This, of course, brings us to the term anti-Semitism and the Israel of the Jewish community, Israel. Is it anti-Semitic to criticize the Jewish State? Is it disloyal for Jews or anti-Semitic for non-Jews to question policies of Israel? I heard a speaker last year address the BDS Movement and its anti-Israel work on so many campuses. The speaker made the point that this Boycott, Divestment, and Sanctions (against Israel) movement is not unanimous. Some people in the movement are literally anti-Israel, believing that Israel has no right to exist and that it should be dismantled and eliminated. Others in the movement are concerned about what they consider to be immoral actions and policies of the Israeli government. It is important, the speaker said, to be sure to distinguish between the two BDS camps when addressing their rhetoric. It is inaccurate and unjust to lump everyone together. There is also the question of whether anti-Israel opinions are inherently anti-Jewish. Some maintain that the two can be separate, though, in all too many cases, there seems to be a convergence with the “anti” people themselves using Jewish and Israel interchangeably.
A final term to consider is genocide, a word which originally meant the complete annihilation of a group, generally an ethnic or religious group. This is/was the meaning, but the word has been so misused that even some dictionaries (which are really just followers and documentarians of current usage) have expanded the definition to be the deliberate killing of a large group of people. Annihilation is, for some, no longer part of the concept; it is just a matter of deliberateness and a non-specific quantitative measurement of the number of victims. With no threshold included, the term can be applied—with all of its attendant emotional intensity—to pretty much any case of oppression in which deaths have occurred. This is not to justify oppressive or murderous actions, but there is a difference in scale and quality between immorality and genocide. The conflation of the terms obscures the actual issues and is therefore not helpful in addressing serious matters. A case in point: For many years, some critics of Israel’s policy have said that Israel is committing genocide against the Palestinian People. Genocide?! Since the Israelis won the Occupied Territories in 1967, the Palestinian population has more than quadrupled—a fact which led Morton Klein of the Zionist Organization of America to an ironic quip, “Whoever is in charge of genocide is not doing a very good job!” Mr. Klein is a Zionist and supportive of Israel and its policies, but that does not affect his point: there is no genocide. Even someone who is critical of Israel in the most intense way should have the linguistic and philosophical integrity to find words that are accurate and thus constructive in adjudicating the very difficult situation that both Israel and the Palestinians face.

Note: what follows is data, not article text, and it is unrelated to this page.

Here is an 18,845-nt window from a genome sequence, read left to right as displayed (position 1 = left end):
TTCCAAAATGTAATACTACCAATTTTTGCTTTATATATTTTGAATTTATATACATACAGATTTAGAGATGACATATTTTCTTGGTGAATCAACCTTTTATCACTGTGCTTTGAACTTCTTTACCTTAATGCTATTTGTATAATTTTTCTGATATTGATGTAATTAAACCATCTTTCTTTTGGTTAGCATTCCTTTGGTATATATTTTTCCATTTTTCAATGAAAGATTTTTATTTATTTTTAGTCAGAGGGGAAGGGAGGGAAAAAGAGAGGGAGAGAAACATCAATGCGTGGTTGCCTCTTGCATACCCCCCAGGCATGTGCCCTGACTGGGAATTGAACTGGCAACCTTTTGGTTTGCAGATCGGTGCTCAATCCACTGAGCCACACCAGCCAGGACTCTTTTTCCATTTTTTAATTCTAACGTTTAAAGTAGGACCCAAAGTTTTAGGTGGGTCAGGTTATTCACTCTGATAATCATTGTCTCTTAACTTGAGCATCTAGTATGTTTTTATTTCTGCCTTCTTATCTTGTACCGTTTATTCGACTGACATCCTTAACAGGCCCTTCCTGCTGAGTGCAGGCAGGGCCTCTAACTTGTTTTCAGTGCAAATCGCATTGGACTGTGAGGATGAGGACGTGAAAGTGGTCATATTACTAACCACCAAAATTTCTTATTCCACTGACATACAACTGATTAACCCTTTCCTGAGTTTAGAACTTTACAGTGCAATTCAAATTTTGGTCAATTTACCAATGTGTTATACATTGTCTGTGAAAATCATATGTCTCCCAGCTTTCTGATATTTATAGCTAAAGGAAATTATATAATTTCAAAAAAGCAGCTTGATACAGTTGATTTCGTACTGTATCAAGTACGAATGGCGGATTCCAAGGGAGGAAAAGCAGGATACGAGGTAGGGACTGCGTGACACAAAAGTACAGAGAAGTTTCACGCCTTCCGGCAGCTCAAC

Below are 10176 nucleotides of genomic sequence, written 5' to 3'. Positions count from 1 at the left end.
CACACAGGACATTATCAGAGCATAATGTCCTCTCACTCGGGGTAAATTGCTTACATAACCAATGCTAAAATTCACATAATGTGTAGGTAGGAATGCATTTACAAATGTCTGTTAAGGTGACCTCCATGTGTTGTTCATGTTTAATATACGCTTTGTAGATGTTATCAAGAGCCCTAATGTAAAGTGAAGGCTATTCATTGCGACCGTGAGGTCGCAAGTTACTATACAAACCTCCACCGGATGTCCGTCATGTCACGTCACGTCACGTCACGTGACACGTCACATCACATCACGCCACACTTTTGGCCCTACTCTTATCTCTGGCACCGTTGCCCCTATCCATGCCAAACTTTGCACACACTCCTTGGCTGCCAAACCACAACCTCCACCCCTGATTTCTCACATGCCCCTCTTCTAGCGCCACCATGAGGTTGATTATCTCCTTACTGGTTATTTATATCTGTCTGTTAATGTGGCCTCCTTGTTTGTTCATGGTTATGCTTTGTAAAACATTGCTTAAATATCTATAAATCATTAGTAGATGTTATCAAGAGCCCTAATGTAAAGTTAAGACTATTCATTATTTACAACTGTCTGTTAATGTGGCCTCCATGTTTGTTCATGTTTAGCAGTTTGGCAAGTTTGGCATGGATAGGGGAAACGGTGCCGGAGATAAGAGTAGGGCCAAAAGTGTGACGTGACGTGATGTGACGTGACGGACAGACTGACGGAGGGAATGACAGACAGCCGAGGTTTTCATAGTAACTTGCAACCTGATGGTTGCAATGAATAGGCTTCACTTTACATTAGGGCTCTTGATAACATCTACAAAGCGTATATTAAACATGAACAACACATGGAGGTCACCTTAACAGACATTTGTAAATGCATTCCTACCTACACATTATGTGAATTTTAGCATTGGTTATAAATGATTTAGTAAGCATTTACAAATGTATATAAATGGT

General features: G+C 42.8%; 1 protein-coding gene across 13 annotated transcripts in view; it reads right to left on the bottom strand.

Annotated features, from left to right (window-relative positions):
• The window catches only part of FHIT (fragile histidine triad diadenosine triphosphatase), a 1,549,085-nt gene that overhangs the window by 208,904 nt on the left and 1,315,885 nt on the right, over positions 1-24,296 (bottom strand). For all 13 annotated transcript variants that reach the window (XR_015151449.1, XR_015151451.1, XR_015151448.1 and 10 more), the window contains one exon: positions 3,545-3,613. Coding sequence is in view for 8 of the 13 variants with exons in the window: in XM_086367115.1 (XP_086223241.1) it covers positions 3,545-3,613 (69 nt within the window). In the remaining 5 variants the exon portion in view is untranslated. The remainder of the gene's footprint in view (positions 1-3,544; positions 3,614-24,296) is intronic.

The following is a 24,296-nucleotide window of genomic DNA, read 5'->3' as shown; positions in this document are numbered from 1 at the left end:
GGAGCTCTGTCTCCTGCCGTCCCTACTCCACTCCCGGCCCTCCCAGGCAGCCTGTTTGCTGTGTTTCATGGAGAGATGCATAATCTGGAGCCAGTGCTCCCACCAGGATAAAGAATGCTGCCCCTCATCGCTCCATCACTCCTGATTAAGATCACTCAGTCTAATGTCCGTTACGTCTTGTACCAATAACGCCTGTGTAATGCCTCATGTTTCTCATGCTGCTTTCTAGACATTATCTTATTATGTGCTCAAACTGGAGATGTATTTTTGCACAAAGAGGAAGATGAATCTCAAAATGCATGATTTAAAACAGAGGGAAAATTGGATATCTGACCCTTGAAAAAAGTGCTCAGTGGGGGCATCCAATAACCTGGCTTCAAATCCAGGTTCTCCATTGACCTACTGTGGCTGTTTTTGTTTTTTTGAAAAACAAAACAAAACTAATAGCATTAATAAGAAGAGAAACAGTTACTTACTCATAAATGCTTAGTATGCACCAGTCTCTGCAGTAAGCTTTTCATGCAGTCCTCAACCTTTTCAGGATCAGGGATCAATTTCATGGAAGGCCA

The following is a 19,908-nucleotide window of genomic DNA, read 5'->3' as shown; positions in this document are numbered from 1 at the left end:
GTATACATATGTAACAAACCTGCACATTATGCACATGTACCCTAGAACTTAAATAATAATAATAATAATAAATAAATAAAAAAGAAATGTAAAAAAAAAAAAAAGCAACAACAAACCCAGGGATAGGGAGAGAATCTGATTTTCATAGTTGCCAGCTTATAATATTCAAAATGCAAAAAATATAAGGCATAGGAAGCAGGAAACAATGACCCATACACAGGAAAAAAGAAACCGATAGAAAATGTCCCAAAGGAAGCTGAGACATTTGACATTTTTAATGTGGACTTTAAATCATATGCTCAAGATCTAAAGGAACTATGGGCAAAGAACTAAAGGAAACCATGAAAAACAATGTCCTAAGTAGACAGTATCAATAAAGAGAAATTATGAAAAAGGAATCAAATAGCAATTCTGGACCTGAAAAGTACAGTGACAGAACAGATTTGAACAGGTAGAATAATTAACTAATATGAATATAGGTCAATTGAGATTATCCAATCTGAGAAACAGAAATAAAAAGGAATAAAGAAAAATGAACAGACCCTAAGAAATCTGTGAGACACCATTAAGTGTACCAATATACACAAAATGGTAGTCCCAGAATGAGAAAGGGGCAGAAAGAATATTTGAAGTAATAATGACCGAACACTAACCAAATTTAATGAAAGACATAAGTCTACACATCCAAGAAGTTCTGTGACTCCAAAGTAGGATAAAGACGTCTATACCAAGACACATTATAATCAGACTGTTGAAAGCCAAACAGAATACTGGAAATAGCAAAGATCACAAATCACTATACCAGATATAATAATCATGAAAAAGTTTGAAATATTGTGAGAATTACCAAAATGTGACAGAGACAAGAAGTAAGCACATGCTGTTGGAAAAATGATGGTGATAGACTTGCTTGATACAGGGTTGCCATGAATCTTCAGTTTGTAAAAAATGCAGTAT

Words have meanings, and the integrity of discussions on important matters— indeed, the ability of discourse to help resolve important challenges—is dependent on speaking with truth and clarity. The writers of the Torah may not have had these particular issues in mind when they wrote, “Keep these words in your heart and in your soul,” but they knew the connection and the power that words have over our attitudes. Let us be vigilant in both our attitudes and our words.